'Process of confiscating JuD, FIF assets still incomplete'

ANI | Updated: Mar 09, 2018 14:21 IST

Islamabad [Pakistan], Mar 9 (ANI): A senior Pakistani Government official said that the process of confiscating the assets of the Jammat-ud-Dawah (JuD) and the Falah-i-Insaniyat Foundation (FIF) was still to be completed.

While speaking at a meeting of the Senate Standing Committee on Thursday, Pakistan Interior Ministry Arshad Mirza said that a list of JuD and FIF assets were prepared by the country's intelligence bureau.

The meeting discussed the implication of Financial Action Task Force's (FATF) decision to put Pakistan on the "grey list" from June and the steps being taken to address global concerns.

He described the list as the "geo-mapping of properties and assets of banned organisations", The Express Tribune reported.

As of now, the process of confiscating the FIF and JuD's assets has been completed only in the capital Islamabad and the Gilgit-Baltistan (GB) region, where they had only some few properties.

According to the figures presented by Mirza before the Senate Committee, 148 properties of the two entities linked to JuD founder-chief and 26/11 mastermind Hafiz Saeed have been confiscated in nine out of 10 divisions in Punjab.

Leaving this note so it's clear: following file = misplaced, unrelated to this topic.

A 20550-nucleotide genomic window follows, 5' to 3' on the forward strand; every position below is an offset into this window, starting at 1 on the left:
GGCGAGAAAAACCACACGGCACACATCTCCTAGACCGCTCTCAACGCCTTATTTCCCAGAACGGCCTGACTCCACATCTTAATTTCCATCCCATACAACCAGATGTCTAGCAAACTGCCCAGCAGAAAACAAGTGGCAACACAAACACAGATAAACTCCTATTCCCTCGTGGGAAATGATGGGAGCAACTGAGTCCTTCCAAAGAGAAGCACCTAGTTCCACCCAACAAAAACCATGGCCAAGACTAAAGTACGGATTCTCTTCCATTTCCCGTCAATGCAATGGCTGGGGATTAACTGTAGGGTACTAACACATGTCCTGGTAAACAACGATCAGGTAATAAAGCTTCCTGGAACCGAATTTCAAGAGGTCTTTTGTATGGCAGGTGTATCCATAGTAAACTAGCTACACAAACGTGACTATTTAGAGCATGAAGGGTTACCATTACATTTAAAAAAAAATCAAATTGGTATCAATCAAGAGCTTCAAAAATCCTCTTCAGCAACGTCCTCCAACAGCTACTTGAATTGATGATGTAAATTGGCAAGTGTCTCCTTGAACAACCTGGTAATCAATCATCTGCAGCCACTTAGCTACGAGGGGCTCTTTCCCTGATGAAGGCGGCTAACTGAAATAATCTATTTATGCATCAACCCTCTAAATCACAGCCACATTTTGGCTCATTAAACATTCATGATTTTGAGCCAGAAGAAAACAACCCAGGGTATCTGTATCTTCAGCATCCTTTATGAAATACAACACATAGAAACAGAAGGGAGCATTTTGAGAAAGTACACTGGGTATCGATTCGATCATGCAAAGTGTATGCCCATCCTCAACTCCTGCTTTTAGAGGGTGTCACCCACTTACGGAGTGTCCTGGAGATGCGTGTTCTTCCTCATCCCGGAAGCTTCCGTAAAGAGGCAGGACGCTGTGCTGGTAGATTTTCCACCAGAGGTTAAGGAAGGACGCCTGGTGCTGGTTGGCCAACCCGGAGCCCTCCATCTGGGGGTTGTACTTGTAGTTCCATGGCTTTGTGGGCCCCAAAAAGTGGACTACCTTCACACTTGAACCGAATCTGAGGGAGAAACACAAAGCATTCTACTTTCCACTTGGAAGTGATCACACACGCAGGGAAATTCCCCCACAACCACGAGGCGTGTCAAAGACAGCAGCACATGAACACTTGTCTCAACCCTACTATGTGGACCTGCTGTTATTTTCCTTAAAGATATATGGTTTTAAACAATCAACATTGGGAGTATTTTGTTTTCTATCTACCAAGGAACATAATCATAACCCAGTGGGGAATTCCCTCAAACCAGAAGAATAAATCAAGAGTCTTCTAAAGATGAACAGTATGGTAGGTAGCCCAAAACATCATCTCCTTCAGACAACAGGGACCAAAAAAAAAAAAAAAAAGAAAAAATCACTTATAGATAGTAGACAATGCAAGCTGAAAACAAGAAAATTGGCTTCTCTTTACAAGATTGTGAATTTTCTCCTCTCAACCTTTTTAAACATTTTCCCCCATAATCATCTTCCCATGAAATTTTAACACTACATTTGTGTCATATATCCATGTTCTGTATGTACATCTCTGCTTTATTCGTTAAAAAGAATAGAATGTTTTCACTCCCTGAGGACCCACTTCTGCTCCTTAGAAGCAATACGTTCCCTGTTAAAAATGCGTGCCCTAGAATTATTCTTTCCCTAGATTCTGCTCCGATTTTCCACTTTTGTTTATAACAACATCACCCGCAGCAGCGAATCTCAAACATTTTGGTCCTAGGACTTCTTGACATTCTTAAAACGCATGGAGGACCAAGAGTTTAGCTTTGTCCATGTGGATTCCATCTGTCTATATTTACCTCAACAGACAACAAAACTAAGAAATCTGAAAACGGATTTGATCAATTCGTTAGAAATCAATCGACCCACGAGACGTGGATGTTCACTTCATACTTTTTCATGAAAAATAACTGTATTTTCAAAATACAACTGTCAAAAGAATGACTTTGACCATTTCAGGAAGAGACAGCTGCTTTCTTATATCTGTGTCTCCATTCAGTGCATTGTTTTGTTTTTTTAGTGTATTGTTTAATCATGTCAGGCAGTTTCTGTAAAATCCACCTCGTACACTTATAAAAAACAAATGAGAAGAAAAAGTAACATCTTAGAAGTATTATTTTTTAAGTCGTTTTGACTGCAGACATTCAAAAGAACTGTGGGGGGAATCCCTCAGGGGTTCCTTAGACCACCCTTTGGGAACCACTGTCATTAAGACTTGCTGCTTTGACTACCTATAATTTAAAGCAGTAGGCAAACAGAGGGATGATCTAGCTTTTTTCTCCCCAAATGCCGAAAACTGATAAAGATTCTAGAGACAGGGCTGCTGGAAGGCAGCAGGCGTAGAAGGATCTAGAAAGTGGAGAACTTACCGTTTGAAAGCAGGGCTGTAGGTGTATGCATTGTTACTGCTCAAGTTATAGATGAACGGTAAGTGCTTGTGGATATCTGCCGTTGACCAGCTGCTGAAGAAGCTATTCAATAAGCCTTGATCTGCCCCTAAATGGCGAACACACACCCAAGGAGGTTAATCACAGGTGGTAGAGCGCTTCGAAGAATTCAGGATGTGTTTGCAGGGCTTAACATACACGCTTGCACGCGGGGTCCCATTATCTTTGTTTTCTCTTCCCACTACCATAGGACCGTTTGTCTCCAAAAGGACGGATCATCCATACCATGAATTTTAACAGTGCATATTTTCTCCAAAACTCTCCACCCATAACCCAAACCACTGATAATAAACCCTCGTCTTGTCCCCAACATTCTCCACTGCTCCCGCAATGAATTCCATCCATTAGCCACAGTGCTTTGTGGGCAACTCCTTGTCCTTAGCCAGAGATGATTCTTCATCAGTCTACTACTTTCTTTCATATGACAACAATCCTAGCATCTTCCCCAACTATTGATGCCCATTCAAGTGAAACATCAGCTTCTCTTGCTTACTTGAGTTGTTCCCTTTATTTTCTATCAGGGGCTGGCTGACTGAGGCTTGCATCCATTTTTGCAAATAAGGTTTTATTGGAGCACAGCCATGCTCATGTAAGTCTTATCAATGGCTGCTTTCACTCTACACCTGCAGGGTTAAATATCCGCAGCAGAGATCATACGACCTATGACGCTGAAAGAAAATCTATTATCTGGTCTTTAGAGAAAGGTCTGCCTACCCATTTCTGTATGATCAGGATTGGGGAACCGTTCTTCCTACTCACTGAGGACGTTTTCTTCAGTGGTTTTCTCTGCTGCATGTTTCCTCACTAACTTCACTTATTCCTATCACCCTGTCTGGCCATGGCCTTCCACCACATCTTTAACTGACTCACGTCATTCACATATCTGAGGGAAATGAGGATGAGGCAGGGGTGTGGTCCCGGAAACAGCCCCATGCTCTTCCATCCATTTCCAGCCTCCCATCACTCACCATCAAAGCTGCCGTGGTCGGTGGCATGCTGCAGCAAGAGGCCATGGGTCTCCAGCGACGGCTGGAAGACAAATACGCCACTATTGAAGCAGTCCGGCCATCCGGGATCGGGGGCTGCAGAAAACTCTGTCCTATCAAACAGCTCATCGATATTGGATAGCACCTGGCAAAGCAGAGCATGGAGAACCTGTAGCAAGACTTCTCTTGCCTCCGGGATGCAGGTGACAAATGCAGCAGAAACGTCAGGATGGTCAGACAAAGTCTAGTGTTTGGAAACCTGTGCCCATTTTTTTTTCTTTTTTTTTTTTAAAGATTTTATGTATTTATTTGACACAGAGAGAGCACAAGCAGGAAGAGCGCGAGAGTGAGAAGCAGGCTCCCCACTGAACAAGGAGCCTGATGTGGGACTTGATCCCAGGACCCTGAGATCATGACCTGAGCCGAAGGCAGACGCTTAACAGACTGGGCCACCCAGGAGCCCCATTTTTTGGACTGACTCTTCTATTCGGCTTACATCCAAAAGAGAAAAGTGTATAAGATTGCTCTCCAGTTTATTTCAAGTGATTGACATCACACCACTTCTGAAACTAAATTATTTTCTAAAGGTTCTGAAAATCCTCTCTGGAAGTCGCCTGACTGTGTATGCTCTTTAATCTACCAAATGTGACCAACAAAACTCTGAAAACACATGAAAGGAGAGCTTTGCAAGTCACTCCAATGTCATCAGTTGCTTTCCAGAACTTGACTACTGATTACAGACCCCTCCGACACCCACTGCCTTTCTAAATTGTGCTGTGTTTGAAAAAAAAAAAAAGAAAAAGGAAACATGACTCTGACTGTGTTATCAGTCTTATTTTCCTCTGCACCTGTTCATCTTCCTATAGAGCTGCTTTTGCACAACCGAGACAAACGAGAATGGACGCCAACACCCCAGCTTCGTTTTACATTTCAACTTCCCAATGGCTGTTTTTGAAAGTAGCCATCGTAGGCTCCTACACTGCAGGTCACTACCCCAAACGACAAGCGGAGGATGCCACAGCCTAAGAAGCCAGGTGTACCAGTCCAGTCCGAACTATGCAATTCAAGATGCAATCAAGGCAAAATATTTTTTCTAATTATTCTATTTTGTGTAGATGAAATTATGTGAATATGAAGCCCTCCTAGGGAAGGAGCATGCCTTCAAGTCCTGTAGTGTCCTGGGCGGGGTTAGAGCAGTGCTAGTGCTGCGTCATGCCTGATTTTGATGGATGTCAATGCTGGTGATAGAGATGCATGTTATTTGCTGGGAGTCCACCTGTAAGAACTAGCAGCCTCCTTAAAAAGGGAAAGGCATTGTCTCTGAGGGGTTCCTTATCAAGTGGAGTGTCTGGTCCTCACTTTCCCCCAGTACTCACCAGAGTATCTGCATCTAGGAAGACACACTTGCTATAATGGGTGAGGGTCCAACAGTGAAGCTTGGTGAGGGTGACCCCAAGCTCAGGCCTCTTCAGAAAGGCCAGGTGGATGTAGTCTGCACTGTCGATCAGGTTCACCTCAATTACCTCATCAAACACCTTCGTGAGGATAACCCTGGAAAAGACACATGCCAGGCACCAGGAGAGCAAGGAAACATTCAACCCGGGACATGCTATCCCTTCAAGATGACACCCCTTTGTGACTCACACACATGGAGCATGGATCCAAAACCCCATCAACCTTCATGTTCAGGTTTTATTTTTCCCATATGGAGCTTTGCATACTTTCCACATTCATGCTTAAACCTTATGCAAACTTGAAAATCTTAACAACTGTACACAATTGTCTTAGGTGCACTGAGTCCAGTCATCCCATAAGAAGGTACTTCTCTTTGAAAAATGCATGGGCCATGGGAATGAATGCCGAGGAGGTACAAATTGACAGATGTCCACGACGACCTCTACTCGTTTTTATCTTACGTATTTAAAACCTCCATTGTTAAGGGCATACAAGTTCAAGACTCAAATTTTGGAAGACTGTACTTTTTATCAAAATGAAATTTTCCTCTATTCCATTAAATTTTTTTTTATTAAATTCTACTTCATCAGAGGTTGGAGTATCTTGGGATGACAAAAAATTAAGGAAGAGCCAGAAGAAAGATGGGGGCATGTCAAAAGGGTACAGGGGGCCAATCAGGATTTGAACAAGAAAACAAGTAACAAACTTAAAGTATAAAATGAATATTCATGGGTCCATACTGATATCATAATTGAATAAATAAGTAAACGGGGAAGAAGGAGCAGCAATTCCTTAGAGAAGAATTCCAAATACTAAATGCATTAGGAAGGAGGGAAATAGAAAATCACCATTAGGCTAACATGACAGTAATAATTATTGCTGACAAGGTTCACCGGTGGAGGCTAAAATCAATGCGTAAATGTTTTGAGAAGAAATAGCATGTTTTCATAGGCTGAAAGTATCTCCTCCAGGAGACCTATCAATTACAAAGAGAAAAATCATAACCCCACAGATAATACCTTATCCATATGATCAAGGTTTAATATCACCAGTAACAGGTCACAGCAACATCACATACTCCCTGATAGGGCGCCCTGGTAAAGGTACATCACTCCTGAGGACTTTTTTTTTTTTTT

However, no action was taken place in other provinces in Pakistan such as - Sindh, Balochistan, Azad Kashmir and Khyber Pakhtunkhwa.

The assets of the medical wings of the two groups were to be taken over by Pakistan Red Crescent Society (PRCS), which had made all arrangements. However, the transfer did not happen due to unknown regions.

Mirza announced that the Pakistan finance ministry would hold a meeting to deliberate on the country's action to overcome the shortcomings pointed out by the Financial Action Task Force (FATF), the global counter-illicit financing watchdog.

Former Interior Minister of Pakistan Rehman Malik said that the government should implement proposals as mentioned in the National Action Plan (NAP) on terror financing.

He added that Pakistan had suffered more than any other country in the war against terrorism and the world instead of appreciating its role was putting it on the grey list. He suspected Indian involvement in such moves against Pakistan.

Malik also demanded that a task force should be created to crack down on terror financing and money laundering.

In January, Saeed's entities were moved from Pakistan's watch list to the list of proscribed organisations after the government introduced a presidential ordinance by amending the Anti-Terrorism Act to include UN-designated terrorist groups and individuals for terror financing, paved the way for the confiscation of JuD and FIF assets.

However, despite the ban, the entities were found to be freely operating in Pakistan.

Last month, Pakistani authorities confirmed that the country was going back on the "grey list" of the FATF, after a span of nearly four years. (ANI)